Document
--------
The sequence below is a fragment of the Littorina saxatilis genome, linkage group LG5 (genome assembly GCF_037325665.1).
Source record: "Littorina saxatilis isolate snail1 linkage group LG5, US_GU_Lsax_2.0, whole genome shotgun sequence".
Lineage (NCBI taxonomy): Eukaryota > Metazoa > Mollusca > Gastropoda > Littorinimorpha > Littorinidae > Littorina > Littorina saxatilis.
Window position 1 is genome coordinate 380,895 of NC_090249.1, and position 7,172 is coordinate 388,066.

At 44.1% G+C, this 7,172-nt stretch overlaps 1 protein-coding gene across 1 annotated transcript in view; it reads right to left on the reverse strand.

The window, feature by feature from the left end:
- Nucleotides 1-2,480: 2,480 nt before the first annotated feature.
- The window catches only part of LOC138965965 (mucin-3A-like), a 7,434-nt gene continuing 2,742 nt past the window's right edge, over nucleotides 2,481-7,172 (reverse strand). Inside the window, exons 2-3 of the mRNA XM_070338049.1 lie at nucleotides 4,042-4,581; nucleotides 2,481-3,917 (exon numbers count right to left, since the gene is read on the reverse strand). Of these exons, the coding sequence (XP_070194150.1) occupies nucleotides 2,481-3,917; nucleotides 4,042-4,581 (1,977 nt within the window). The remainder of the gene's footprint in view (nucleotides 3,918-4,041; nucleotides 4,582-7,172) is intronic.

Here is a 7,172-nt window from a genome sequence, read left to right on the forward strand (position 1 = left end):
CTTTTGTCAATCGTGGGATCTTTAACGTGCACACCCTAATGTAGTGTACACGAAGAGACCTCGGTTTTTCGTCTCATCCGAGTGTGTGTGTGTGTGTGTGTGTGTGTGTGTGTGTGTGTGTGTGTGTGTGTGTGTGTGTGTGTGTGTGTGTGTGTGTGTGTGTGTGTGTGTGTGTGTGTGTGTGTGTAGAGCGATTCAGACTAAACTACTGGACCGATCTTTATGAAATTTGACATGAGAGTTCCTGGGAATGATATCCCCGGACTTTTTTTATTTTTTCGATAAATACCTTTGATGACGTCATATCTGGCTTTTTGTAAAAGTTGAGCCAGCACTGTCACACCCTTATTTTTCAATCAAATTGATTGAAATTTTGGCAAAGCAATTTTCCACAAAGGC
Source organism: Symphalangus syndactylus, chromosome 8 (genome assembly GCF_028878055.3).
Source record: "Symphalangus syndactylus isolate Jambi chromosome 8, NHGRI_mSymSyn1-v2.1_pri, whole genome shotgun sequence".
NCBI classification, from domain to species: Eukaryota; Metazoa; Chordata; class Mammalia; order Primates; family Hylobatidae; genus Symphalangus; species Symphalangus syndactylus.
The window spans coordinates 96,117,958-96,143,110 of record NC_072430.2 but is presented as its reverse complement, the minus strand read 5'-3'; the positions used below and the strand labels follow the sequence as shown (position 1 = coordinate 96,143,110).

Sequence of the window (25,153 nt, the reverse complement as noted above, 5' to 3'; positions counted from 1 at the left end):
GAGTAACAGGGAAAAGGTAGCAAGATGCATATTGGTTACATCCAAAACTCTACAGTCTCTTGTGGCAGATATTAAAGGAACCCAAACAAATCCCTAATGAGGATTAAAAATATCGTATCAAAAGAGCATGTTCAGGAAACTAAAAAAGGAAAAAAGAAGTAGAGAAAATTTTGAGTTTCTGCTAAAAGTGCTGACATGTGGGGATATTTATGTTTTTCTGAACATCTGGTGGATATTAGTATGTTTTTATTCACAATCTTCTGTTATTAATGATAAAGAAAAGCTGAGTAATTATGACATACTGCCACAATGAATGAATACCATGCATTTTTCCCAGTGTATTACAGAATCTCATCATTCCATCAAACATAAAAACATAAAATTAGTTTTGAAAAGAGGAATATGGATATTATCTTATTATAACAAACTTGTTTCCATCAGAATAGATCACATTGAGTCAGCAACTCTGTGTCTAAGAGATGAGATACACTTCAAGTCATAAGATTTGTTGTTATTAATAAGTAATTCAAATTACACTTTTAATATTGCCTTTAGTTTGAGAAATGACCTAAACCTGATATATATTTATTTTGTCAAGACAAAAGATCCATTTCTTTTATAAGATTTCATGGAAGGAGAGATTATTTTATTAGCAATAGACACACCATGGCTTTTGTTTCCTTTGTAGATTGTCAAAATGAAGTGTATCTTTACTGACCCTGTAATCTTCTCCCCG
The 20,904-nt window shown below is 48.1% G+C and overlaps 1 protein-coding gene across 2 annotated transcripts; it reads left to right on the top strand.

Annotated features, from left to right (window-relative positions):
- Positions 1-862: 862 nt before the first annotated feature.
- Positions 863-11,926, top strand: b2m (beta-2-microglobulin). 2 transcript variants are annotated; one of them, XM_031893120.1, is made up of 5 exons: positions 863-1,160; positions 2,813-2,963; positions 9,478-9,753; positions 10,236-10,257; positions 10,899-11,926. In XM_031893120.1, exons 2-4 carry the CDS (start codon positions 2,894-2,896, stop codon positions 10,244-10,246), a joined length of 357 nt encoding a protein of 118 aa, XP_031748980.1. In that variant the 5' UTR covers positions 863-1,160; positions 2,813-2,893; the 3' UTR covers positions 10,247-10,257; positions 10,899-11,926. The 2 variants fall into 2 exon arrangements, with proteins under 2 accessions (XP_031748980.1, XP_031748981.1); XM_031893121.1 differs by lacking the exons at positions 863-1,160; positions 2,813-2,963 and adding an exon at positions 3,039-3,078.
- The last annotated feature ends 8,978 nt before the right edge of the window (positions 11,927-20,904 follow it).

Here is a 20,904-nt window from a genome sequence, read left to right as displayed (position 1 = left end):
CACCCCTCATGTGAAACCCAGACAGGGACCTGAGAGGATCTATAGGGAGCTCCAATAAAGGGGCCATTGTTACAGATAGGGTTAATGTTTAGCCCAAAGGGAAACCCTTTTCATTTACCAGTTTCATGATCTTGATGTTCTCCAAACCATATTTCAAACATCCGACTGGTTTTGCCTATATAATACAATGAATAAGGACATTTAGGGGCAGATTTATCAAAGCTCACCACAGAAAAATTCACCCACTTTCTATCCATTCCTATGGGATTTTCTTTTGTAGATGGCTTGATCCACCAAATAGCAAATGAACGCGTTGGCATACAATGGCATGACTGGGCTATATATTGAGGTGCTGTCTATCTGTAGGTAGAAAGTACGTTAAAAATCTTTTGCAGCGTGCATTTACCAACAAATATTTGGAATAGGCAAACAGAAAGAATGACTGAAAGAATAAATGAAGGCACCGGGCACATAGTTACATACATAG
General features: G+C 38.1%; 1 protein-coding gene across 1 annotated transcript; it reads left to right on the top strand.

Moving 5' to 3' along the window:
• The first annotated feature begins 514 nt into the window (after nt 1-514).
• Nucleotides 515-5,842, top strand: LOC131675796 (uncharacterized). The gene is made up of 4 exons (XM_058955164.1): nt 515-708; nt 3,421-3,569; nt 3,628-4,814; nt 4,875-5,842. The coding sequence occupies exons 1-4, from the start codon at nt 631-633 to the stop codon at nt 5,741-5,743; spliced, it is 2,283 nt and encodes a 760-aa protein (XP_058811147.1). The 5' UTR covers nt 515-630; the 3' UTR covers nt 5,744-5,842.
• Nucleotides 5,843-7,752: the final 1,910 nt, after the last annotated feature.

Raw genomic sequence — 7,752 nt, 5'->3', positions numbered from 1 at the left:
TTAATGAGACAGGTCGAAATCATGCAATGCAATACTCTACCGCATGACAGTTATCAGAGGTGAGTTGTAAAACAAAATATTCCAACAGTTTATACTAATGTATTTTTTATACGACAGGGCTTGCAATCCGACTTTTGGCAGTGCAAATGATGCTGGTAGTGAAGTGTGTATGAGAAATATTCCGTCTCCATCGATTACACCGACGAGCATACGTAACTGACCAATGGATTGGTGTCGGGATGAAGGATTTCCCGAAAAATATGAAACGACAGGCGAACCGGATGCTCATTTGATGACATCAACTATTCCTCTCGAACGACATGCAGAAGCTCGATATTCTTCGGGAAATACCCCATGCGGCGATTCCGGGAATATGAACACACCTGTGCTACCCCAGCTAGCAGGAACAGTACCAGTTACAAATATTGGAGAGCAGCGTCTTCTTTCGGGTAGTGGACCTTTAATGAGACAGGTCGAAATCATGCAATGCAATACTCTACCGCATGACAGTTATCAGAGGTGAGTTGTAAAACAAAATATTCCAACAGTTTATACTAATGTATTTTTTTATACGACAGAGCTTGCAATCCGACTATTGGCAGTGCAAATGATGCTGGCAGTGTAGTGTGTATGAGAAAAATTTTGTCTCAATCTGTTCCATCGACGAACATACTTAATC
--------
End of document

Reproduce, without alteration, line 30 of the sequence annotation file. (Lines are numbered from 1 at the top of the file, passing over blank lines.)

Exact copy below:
TTAATGAGACAGGTCGAAATCATGCAATGCAATACTCTACCGCATGACAGTTATCAGAGGTGAGTTGTAAAACAAAATATTCCAACAGTTTATACTAATGTATTTTTTATACGACAGGGCTTGCAATCCGACTTTTGGCAGTGCAAATGATGCTGGTAGTGAAGTGTGTATGAGAAATATTCCGTCTCCATCGATTACACCGACGAGCATACGTAACTGACCAATGGATTGGTGTCGGGATGAAGGATTTCCCGAAAAATATGAAACGACAGGCGAACCGGATGCTCATTTGATGACATCAACTATTCCTCTCGAACGACATGCAGAAGCTCGATATTCTTCGGGAAATACCCCATGCGGCGATTCCGGGAATATGAACACACCTGTGCTACCCCAGCTAGCAGGAACAGTACCAGTTACAAATATTGGAGAGCAGCGTCTTCTTTCGGGTAGTGGACCTTTAATGAGACAGGTCGAAATCATGCAATGCAATACTCTACCGCATGACAGTTATCAGAGGTGAGTTGTAAAACAAAATATTCCAACAGTTTATACTAATGTATTTTTTTATACGACAGAGCTTGCAATCCGACTATTGGCAGTGCAAATGATGCTGGCAGTGTAGTGTGTATGAGAAAAATTTTGTCTCAATCTGTTCCATCGACGAACATACTTAATC